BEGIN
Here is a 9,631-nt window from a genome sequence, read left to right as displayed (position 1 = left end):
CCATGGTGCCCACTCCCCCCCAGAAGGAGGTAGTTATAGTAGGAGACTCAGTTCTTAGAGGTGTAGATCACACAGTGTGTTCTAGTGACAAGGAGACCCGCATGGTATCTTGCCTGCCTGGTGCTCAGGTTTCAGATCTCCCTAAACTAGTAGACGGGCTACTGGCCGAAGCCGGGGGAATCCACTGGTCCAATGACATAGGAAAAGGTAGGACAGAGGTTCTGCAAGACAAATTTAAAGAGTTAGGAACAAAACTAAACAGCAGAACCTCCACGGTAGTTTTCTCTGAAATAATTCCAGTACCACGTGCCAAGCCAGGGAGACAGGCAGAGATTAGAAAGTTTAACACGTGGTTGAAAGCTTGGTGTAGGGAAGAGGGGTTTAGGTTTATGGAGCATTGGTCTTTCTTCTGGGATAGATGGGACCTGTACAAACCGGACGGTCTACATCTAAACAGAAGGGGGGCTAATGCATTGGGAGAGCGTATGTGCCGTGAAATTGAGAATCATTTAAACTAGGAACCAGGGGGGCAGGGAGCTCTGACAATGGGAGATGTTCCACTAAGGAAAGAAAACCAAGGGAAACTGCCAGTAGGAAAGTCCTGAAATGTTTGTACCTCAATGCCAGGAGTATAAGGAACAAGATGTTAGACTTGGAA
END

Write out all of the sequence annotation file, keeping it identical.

Here is a 9,631-nt window from a genome sequence, read left to right as displayed (position 1 = left end):
CCATGGTGCCCACTCCCCCCCAGAAGGAGGTAGTTATAGTAGGAGACTCAGTTCTTAGAGGTGTAGATCACACAGTGTGTTCTAGTGACAAGGAGACCCGCATGGTATCTTGCCTGCCTGGTGCTCAGGTTTCAGATCTCCCTAAACTAGTAGACGGGCTACTGGCCGAAGCCGGGGGAATCCACTGGTCCAATGACATAGGAAAAGGTAGGACAGAGGTTCTGCAAGACAAATTTAAAGAGTTAGGAACAAAACTAAACAGCAGAACCTCCACGGTAGTTTTCTCTGAAATAATTCCAGTACCACGTGCCAAGCCAGGGAGACAGGCAGAGATTAGAAAGTTTAACACGTGGTTGAAAGCTTGGTGTAGGGAAGAGGGGTTTAGGTTTATGGAGCATTGGTCTTTCTTCTGGGATAGATGGGACCTGTACAAACCGGACGGTCTACATCTAAACAGAAGGGGGGCTAATGCATTGGGAGAGCGTATGTGCCGTGAAATTGAGAATCATTTAAACTAGGAACCAGGGGGGCAGGGAGCTCTGACAATGGGAGATGTTCCACTAAGGAAAGAAAACCAAGGGAAACTGCCAGTAGGAAAGTCCTGAAATGTTTGTACCTCAATGCCAGGAGTATAAGGAACAAGATGTTAGACTTGGAA